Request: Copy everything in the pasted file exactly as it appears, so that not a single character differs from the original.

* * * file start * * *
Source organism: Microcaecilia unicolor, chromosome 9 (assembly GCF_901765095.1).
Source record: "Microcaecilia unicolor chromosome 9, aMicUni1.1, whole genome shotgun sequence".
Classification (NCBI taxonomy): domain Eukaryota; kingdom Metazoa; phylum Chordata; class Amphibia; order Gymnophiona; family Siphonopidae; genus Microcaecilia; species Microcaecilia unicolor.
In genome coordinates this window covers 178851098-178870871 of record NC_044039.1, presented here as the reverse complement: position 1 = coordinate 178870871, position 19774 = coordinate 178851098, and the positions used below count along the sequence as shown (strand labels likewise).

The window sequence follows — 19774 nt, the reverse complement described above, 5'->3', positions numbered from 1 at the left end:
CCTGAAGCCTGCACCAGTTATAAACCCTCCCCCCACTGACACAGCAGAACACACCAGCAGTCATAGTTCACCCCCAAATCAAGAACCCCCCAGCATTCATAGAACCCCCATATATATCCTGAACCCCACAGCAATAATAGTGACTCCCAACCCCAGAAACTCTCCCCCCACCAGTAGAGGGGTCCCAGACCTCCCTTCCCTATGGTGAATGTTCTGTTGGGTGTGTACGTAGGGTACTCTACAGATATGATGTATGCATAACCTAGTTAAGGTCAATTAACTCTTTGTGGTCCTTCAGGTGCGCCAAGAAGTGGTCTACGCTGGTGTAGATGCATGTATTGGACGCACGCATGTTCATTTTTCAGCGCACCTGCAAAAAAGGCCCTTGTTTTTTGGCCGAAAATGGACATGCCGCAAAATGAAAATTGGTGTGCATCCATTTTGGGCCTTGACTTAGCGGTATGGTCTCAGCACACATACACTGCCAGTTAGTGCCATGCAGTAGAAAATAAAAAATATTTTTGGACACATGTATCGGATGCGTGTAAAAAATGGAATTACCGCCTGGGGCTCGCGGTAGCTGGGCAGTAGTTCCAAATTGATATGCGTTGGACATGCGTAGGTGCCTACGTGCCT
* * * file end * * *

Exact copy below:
Source organism: Microcaecilia unicolor, chromosome 9 (assembly GCF_901765095.1).
Source record: "Microcaecilia unicolor chromosome 9, aMicUni1.1, whole genome shotgun sequence".
Classification (NCBI taxonomy): domain Eukaryota; kingdom Metazoa; phylum Chordata; class Amphibia; order Gymnophiona; family Siphonopidae; genus Microcaecilia; species Microcaecilia unicolor.
In genome coordinates this window covers 178851098-178870871 of record NC_044039.1, presented here as the reverse complement: position 1 = coordinate 178870871, position 19774 = coordinate 178851098, and the positions used below count along the sequence as shown (strand labels likewise).

The window sequence follows — 19774 nt, the reverse complement described above, 5'->3', positions numbered from 1 at the left end:
CCTGAAGCCTGCACCAGTTATAAACCCTCCCCCCACTGACACAGCAGAACACACCAGCAGTCATAGTTCACCCCCAAATCAAGAACCCCCCAGCATTCATAGAACCCCCATATATATCCTGAACCCCACAGCAATAATAGTGACTCCCAACCCCAGAAACTCTCCCCCCACCAGTAGAGGGGTCCCAGACCTCCCTTCCCTATGGTGAATGTTCTGTTGGGTGTGTACGTAGGGTACTCTACAGATATGATGTATGCATAACCTAGTTAAGGTCAATTAACTCTTTGTGGTCCTTCAGGTGCGCCAAGAAGTGGTCTACGCTGGTGTAGATGCATGTATTGGACGCACGCATGTTCATTTTTCAGCGCACCTGCAAAAAAGGCCCTTGTTTTTTGGCCGAAAATGGACATGCCGCAAAATGAAAATTGGTGTGCATCCATTTTGGGCCTTGACTTAGCGGTATGGTCTCAGCACACATACACTGCCAGTTAGTGCCATGCAGTAGAAAATAAAAAATATTTTTGGACACATGTATCGGATGCGTGTAAAAAATGGAATTACCGCCTGGGGCTCGCGGTAGCTGGGCAGTAGTTCCAAATTGATATGCGTTGGACATGCGTAGGTGCCTACGTGCCT